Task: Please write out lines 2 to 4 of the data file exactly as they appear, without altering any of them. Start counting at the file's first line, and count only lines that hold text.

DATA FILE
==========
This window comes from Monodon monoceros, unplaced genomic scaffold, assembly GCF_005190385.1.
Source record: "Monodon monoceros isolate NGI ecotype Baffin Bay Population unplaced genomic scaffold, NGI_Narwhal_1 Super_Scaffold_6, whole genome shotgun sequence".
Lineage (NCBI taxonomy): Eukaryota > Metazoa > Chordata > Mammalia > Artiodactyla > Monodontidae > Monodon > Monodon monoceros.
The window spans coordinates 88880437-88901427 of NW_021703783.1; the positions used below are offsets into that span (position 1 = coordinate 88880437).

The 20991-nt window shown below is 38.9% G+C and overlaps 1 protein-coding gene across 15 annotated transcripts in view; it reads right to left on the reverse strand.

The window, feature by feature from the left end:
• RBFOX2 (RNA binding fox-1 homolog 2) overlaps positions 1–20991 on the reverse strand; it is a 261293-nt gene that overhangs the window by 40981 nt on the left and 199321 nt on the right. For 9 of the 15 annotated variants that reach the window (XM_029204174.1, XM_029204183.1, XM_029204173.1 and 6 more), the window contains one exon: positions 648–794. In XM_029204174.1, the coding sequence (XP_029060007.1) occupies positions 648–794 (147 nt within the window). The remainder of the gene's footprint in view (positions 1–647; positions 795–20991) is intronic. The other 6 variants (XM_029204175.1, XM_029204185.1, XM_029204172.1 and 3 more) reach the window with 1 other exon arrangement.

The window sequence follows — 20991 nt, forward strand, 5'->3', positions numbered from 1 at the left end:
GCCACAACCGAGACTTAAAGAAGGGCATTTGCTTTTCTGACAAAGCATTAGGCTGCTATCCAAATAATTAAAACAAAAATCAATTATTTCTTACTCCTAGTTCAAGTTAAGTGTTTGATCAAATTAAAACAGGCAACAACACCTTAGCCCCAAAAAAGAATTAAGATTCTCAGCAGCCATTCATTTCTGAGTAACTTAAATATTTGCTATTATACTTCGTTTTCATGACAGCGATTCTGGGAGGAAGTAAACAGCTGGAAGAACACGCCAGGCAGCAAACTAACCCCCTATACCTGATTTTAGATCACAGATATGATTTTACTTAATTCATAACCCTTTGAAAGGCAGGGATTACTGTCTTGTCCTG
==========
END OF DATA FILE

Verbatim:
Source record: "Monodon monoceros isolate NGI ecotype Baffin Bay Population unplaced genomic scaffold, NGI_Narwhal_1 Super_Scaffold_6, whole genome shotgun sequence".
Lineage (NCBI taxonomy): Eukaryota > Metazoa > Chordata > Mammalia > Artiodactyla > Monodontidae > Monodon > Monodon monoceros.
The window spans coordinates 88880437-88901427 of NW_021703783.1; the positions used below are offsets into that span (position 1 = coordinate 88880437).